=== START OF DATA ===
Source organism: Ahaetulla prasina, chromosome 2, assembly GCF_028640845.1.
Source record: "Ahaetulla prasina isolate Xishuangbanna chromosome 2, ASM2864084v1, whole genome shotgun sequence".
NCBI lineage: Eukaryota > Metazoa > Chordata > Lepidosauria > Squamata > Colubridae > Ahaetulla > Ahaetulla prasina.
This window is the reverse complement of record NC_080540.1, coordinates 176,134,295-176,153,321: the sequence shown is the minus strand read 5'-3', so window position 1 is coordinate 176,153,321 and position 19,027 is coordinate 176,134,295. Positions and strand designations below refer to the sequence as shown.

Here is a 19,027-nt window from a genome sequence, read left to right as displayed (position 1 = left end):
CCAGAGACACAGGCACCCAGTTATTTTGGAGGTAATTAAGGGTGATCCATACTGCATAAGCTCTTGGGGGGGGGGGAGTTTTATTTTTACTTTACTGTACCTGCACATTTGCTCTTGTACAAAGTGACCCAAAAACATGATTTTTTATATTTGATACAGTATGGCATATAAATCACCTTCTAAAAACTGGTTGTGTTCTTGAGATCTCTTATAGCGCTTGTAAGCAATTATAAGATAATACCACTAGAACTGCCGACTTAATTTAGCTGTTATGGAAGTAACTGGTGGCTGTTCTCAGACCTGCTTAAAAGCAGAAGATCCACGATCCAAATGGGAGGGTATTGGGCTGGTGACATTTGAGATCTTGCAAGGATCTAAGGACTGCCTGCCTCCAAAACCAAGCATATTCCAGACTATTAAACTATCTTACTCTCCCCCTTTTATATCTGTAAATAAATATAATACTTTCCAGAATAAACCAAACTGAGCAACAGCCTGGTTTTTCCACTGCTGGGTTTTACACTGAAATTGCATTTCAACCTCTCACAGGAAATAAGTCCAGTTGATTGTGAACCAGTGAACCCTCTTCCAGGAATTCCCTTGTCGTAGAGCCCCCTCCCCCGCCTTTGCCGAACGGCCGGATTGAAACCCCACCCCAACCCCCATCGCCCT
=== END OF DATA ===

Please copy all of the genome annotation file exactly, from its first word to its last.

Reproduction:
Source organism: Ahaetulla prasina, chromosome 2, assembly GCF_028640845.1.
Source record: "Ahaetulla prasina isolate Xishuangbanna chromosome 2, ASM2864084v1, whole genome shotgun sequence".
NCBI lineage: Eukaryota > Metazoa > Chordata > Lepidosauria > Squamata > Colubridae > Ahaetulla > Ahaetulla prasina.
This window is the reverse complement of record NC_080540.1, coordinates 176,134,295-176,153,321: the sequence shown is the minus strand read 5'-3', so window position 1 is coordinate 176,153,321 and position 19,027 is coordinate 176,134,295. Positions and strand designations below refer to the sequence as shown.

Here is a 19,027-nt window from a genome sequence, read left to right as displayed (position 1 = left end):
CCAGAGACACAGGCACCCAGTTATTTTGGAGGTAATTAAGGGTGATCCATACTGCATAAGCTCTTGGGGGGGGGGGAGTTTTATTTTTACTTTACTGTACCTGCACATTTGCTCTTGTACAAAGTGACCCAAAAACATGATTTTTTATATTTGATACAGTATGGCATATAAATCACCTTCTAAAAACTGGTTGTGTTCTTGAGATCTCTTATAGCGCTTGTAAGCAATTATAAGATAATACCACTAGAACTGCCGACTTAATTTAGCTGTTATGGAAGTAACTGGTGGCTGTTCTCAGACCTGCTTAAAAGCAGAAGATCCACGATCCAAATGGGAGGGTATTGGGCTGGTGACATTTGAGATCTTGCAAGGATCTAAGGACTGCCTGCCTCCAAAACCAAGCATATTCCAGACTATTAAACTATCTTACTCTCCCCCTTTTATATCTGTAAATAAATATAATACTTTCCAGAATAAACCAAACTGAGCAACAGCCTGGTTTTTCCACTGCTGGGTTTTACACTGAAATTGCATTTCAACCTCTCACAGGAAATAAGTCCAGTTGATTGTGAACCAGTGAACCCTCTTCCAGGAATTCCCTTGTCGTAGAGCCCCCTCCCCCGCCTTTGCCGAACGGCCGGATTGAAACCCCACCCCAACCCCCATCGCCCT